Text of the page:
Anthropology

History of the U of A Department of Anthropology

Anthropology Department History

The teaching of anthropology was introduced to the U of A in the late 1950s within the Department of Philosophy and Psychology. In 1963 the joint Department of Sociology and Anthropology was established with 3 anthropologists; Charles Brandt, Alan Bryan and Ruth Gruhn.

The Department of Anthropology was constituted as a separate entity when it became independent from the Department of Sociology on August 1st, 1966. At the time, it was the only department between BC and Ontario that offered a program based on the four branches of the discipline as traditionally defined on this continent. Since its opening in November, 1966, the H M Tory Building has been the permanent home to the department. See more facilities history. The department has always supported various collections and labs to facilitate its teaching and research.  From the beginning the department has offered unique educational opportunities off campus in the summer, many in the form of Fieldschools.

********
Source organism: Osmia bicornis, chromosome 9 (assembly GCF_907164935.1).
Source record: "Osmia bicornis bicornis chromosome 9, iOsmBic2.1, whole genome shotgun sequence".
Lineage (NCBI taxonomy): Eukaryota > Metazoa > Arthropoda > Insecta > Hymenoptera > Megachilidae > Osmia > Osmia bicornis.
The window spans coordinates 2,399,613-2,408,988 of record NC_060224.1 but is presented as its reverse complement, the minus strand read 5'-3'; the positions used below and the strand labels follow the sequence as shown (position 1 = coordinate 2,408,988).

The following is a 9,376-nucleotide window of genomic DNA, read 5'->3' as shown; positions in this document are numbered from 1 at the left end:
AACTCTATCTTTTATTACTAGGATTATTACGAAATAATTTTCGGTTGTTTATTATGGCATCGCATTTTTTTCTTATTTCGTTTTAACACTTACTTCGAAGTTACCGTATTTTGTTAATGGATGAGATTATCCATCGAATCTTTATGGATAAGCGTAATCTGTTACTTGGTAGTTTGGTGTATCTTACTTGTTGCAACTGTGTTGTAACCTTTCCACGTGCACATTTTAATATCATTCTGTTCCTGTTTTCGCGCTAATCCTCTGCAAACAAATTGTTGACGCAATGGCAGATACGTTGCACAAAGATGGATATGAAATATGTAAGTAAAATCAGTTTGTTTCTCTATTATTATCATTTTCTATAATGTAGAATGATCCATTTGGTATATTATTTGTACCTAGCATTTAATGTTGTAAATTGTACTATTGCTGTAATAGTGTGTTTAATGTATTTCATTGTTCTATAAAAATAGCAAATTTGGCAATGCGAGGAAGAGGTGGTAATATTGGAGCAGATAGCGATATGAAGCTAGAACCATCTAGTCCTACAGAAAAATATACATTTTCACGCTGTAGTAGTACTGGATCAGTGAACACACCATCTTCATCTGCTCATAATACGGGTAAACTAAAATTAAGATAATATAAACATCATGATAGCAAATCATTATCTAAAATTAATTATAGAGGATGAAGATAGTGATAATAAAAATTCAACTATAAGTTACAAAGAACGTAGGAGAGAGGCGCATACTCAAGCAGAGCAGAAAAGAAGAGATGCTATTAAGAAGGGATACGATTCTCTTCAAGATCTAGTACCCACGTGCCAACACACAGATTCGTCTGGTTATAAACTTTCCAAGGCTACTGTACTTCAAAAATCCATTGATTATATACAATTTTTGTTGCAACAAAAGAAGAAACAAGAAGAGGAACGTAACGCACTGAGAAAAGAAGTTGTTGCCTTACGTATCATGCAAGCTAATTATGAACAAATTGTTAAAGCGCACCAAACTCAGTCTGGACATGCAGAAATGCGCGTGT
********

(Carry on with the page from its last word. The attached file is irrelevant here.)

In 1966 the Department consisted of 7 Faculty, 1 Staff, 6 honours students and 14 in the MA program. A PhD program was started a year later. In 1966-67 there were 17 courses taught with a total enrollment of 748. Today there are 16 full-time Faculty with a total of 42 academics associated with the department. There are 6 administrative and 2 technical Staff. The PhD program had 31 PhD's and MA students numbered 18 in the 2014-15 academic year. Anthropology undergraduate majors and minors total 293 with 8 in honours. In 2014-15 there were 83 courses taught for a total enrollment of 2166 students.  Our people (students, staff, faculty, and friends) are the heart of our department.

The department has continued to base their research and teaching programs on the four anthropology subfields: Bio-Anthropology, Archaeology, Sociocultural Anthropology and Linguistic Anthropology. This approach gives students a chance to not only specialize in their own area of interest but to look at all dimensions of the human experience, and provides researchers exceptional and unique collaboration opportunities across subdisciplinary fields. We tell the “story of the human story” within a supportive and integrated unit with enthusiasm that transcends subfield boundaries.